self-determination. The restriction of this right has a
cross-cutting affect on all other collective rights.
Mr. Chairman, we will have more to say when we reach the proposed
revisions to Section Two: Human Rights, and we respectfully ask
your permission to address Article IV a little bit later.
In closing, Mr. Chairman, we would be happy to receive a copy of
Canada's proposed language and would respond accordingly.
Thank you, Mr. Chairman.
Nothing in this Declaration shall be construed so as to authorize or
foster any action aimed at breaking up or diminishing, fully or in part,
the territorial integrity, sovereignty, and political independence of the
States, or other principles contained in the Charter of the Organization
of American States.
November 10, 2003 - Second Session
Thank you, Mr. Chair. My intervention
is on the behalf of the Metis National Council, the Haudenosaunee,
the Navajo Nation, the Assembly of First Nations, the Inuit
Circumpolar Conference, the National Congress of American Indians,
Native American Rights Fund and the Indian Law Resource Center.
We make our intervention at this point because -we have something
we are going to propose to you ---- now being translated into
Spanish and unfortunately didn't have time to have this considered
by the entire caucus because we got caught short on the discussion
that is taking place now.
Where we clearly see the discussion surrounding the notion that
there is a link between Article III and Article IV - or some
States are making that link. And so we felt it's important to make
our intervention now with the provision that we are now sharing
this with the rest of our colleagues in Spanish for their
consideration as well.
We do not see, as I said, III and IV as being linked, and that was
previously stated by our colleague Darwin Hill, who proposed that
Article III be moved to a different section. Accordingly we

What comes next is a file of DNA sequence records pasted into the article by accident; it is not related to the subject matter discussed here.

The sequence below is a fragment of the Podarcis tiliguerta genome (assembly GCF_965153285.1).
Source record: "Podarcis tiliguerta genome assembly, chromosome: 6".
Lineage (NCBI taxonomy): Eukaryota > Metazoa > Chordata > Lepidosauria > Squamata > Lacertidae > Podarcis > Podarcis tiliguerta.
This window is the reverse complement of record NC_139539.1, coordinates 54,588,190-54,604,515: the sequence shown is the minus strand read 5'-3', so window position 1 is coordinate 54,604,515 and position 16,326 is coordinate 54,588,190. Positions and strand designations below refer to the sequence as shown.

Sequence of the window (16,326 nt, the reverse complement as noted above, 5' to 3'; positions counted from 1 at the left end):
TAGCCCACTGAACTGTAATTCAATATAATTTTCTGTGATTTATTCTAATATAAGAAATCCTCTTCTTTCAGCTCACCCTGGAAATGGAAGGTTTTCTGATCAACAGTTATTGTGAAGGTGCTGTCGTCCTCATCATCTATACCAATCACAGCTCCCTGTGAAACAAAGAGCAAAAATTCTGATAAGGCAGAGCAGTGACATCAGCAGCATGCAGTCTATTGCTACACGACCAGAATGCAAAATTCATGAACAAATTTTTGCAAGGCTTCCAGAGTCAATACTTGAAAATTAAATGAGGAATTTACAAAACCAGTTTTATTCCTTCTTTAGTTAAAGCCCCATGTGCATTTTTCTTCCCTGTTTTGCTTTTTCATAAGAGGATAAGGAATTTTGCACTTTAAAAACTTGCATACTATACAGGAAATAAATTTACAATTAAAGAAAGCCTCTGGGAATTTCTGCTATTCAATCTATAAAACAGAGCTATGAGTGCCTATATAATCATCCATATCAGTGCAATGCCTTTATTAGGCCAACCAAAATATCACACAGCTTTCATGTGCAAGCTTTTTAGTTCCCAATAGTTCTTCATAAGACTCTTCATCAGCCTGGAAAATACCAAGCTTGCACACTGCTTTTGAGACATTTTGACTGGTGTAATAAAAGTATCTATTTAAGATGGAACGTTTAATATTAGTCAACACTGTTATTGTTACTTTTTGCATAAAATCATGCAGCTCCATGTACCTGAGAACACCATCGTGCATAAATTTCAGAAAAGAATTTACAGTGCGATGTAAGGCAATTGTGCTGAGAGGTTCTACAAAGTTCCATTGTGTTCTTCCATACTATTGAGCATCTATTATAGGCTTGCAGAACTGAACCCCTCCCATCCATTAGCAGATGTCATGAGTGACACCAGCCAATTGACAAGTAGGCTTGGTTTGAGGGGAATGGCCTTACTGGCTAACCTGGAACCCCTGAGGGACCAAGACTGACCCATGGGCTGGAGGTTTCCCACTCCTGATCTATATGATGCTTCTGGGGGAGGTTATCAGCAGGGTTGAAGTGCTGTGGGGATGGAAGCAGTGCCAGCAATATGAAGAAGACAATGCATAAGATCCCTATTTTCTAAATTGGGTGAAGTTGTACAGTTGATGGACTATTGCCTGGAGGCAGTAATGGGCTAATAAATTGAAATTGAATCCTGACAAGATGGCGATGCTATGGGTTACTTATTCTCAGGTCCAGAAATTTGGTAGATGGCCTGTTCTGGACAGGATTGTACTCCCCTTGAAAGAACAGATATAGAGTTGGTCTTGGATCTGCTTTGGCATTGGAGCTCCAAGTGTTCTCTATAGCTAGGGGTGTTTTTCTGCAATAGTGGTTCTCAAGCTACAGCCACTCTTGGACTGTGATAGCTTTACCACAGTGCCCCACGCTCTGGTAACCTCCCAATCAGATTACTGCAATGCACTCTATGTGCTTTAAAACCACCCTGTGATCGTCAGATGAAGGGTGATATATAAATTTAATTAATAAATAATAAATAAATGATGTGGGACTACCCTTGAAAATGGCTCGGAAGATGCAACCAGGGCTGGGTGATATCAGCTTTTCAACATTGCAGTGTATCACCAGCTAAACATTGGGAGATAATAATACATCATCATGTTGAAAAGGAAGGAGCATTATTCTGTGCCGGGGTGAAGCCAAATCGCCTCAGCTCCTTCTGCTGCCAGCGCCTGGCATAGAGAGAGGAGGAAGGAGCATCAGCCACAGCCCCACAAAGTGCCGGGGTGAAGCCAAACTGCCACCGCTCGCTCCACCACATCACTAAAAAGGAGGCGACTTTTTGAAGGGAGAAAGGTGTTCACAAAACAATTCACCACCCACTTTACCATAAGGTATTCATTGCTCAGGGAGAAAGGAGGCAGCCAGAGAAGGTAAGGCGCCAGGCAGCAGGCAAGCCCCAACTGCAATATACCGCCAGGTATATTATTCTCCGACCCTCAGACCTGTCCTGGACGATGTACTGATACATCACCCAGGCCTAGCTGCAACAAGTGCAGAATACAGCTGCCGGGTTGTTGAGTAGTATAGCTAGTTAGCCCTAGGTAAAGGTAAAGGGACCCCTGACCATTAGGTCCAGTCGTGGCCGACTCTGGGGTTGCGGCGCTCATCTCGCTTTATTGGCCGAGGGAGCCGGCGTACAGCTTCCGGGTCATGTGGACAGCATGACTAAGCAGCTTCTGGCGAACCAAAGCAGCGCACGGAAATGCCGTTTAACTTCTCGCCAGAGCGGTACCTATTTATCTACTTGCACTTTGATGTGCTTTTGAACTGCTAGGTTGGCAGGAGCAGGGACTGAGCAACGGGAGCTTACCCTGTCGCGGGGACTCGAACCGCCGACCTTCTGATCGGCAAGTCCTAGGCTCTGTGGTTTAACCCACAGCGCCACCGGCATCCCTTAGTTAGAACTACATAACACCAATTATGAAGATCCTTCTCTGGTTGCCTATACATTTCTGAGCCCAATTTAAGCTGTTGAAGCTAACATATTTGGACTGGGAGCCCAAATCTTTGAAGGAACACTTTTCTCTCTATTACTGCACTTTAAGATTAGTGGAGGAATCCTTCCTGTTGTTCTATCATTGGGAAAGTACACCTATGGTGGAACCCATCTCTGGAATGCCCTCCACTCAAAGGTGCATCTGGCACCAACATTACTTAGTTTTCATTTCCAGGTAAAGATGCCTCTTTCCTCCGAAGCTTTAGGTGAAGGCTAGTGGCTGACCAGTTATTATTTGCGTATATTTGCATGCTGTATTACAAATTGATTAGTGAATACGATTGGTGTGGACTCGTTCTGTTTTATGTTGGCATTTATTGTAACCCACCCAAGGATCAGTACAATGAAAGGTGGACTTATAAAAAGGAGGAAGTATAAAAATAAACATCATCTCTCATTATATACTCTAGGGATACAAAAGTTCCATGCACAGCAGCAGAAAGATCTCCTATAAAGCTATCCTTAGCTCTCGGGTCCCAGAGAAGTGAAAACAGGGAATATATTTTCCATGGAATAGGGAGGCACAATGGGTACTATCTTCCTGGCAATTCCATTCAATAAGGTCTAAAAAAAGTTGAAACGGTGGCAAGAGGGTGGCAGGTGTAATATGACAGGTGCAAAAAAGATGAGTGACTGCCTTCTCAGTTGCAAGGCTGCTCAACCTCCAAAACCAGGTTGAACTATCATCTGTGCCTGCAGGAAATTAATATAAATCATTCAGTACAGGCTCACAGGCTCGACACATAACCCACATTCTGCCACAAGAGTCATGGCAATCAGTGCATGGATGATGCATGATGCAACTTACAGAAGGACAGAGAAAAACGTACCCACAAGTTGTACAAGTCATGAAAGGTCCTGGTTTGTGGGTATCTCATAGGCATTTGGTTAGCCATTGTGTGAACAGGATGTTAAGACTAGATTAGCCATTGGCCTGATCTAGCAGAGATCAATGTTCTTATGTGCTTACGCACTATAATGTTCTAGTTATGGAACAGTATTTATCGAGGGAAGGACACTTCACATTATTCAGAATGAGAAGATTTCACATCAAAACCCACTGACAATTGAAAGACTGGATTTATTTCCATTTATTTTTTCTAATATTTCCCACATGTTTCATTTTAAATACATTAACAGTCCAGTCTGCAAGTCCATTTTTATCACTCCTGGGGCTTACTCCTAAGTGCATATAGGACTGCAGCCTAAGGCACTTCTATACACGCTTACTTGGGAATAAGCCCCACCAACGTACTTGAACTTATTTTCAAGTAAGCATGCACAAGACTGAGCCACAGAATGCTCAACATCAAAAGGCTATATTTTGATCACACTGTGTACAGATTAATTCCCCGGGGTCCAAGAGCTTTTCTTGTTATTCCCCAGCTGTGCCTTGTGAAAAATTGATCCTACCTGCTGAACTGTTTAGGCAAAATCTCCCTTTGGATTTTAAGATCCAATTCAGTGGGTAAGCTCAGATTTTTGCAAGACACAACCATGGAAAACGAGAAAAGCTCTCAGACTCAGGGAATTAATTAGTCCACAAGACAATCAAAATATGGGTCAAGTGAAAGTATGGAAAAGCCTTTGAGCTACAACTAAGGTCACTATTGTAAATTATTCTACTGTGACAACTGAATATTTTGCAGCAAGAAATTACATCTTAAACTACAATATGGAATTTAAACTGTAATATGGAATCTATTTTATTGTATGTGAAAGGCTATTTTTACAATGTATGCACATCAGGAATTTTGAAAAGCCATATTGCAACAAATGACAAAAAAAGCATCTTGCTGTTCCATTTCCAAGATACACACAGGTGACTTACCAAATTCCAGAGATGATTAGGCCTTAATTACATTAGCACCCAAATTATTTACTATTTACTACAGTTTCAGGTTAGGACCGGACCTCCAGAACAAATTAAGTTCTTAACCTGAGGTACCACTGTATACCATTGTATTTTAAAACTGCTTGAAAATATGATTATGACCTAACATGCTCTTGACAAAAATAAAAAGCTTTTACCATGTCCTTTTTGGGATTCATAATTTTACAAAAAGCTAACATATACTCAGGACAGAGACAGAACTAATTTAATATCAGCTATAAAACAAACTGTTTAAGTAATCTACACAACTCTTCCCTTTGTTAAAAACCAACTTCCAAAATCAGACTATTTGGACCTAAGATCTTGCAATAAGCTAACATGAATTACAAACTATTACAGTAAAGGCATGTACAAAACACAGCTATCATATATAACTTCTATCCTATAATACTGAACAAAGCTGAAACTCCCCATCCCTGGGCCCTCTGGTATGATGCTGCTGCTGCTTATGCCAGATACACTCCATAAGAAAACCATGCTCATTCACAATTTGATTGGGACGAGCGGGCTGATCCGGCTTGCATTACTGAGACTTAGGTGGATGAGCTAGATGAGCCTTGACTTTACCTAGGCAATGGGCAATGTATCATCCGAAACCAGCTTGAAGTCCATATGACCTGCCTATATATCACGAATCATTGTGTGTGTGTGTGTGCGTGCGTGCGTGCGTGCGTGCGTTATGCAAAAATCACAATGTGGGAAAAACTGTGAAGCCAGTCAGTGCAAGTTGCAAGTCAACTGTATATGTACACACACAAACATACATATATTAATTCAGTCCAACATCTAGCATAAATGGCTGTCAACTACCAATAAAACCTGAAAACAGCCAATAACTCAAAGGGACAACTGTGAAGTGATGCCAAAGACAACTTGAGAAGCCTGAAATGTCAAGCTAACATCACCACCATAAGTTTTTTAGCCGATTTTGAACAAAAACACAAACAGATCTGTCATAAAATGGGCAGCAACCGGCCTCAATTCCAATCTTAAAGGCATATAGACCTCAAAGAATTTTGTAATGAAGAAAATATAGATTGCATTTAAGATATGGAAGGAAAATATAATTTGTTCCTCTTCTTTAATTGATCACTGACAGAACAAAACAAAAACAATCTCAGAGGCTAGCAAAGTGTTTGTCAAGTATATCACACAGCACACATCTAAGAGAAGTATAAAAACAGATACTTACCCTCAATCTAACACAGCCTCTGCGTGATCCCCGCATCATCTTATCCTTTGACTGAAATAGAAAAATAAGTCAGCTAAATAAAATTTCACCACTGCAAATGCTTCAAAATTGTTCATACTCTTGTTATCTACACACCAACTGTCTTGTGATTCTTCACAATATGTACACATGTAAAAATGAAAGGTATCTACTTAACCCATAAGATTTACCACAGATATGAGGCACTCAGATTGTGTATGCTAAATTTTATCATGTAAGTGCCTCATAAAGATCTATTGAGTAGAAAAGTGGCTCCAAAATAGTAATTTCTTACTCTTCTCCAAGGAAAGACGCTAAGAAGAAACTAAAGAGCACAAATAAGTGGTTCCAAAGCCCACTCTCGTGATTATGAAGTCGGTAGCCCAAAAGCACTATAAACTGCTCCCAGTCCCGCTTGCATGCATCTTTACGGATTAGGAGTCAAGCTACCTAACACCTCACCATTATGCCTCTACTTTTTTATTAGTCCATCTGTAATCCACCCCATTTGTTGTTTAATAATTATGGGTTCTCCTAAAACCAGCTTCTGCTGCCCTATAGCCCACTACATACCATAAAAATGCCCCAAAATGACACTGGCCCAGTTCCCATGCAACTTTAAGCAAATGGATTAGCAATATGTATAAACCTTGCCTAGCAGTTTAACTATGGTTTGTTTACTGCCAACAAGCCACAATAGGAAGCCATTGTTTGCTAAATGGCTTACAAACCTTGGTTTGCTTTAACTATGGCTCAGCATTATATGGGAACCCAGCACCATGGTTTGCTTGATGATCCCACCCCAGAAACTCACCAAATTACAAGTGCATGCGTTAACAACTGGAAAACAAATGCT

propose that Article IV be moved to Section Four under General
Provisions, rather than having it in Section One under the Scope
We acknowledge the role that the principle of territorial
integrity plays within the framework of international law. The OAS
Charter, the Inter-American Democratic Charter and the recent
Declaration on Security in the Americas each affirms this
principle. However the principle of territorial integrity must be
conditioned on respect for the rights of peoples, both indigenous
and non-indigenous to self-determination.
Our proposal, proposed language, adopted by the states of the
Americas and the rest of the members of the UN General Assembly in
the 1970 Declaration on Friendly Relations, the 1993 Vienna
Declaration and the 1995 Declaration on the occasion of the 50th
Anniversary of the UN, that respects the fact that the principle
of territorial integrity cannot be used to violate the rights of
peoples to self-determination.
Therefore we propose this text for an article, for a new article
for Section Four. In our opinion "this Declaration shall be
construed so as to authorize or foster any action aimed at
breaking up or diminishing fully or in part the territorial
integrity, sovereignty and political independence of the States
conducting themselves in compliance with the principle of equal
rights and self-determination of people and thus, possessed of a
government representing the peoples belonging to the territory
without distinction of any kind."
That's from the Declaration on Principles of International Law
Concerning Friendly Relations and Co-Operation Among States in
Accordance with the Charter of the United Nations, General
Assembly Resolution, Vienna Declaration 1993, in UN (papers)
GOVERNMENT OF CANADA
Thank you, Mr.
As we mentioned before we wanted to address Article IV as well and
just to put a point to it, we very much support the intervention
made by those Indigenous Peoples' representatives stating that it
is necessary to expand, when we talk about nothing shall be
construed as authorizing or encouraging any action which would
dismember or impair totally or in part the territorial integrity
of political unity of sovereign and independent states, as is
mentioned by those Indigenous groups as read out by Mr. Belcourt.
It is absolutely essential that such an article go further to talk
about States conducting themselves in compliance with the
principle of equal rights and self-determination of peoples and
thus possessed of a government representing the peoples belonging
to the territory without distinction of any kind.
That's the type of language Canada would be prepared to support.
We are encouraged that something along those lines has been put
forward by Indigenous Peoples representatives and we hope that
this can be considered by the Indigenous Caucus and that we could
perhaps reach some consensus around similar types of language.
Send us an EMail
with your comments